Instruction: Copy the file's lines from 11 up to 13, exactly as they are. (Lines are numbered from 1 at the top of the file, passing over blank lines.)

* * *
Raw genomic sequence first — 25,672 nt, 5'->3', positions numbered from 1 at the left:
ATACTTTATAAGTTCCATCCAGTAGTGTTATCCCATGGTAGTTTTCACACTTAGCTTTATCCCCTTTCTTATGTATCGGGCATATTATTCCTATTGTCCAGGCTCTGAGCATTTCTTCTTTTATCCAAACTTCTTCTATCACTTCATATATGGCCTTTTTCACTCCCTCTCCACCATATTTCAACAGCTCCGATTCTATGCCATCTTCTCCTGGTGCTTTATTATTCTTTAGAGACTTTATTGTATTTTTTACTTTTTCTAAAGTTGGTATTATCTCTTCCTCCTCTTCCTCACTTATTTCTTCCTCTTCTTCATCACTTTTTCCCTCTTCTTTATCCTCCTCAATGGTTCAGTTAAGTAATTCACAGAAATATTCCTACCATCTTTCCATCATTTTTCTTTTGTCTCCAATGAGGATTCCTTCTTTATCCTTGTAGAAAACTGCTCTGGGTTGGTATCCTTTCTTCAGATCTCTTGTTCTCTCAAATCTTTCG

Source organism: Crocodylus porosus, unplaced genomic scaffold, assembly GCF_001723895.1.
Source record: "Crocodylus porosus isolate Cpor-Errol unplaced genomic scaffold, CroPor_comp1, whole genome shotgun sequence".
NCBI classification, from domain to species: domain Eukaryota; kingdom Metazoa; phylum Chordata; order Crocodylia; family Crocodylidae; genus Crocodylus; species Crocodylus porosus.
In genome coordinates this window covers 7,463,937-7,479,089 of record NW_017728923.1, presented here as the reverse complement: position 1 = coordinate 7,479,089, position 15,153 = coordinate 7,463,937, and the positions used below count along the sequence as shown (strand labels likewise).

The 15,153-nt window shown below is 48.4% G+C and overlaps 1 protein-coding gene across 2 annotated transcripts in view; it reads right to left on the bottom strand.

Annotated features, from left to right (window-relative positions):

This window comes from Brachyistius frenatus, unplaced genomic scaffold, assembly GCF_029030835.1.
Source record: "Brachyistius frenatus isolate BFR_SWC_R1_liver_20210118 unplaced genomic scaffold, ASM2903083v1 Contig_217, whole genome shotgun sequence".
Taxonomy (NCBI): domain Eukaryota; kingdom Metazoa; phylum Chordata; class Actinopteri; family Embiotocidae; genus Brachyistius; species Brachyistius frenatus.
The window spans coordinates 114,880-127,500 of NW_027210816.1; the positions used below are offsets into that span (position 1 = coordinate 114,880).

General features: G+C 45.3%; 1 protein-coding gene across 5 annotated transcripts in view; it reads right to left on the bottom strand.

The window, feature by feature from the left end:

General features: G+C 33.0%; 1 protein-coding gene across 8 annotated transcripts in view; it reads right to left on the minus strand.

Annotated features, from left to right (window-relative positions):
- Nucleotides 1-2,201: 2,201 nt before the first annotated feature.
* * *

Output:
Taxonomy (NCBI): domain Eukaryota; kingdom Metazoa; phylum Chordata; class Actinopteri; family Embiotocidae; genus Brachyistius; species Brachyistius frenatus.
The window spans coordinates 114,880-127,500 of NW_027210816.1; the positions used below are offsets into that span (position 1 = coordinate 114,880).

General features: G+C 45.3%; 1 protein-coding gene across 5 annotated transcripts in view; it reads right to left on the bottom strand.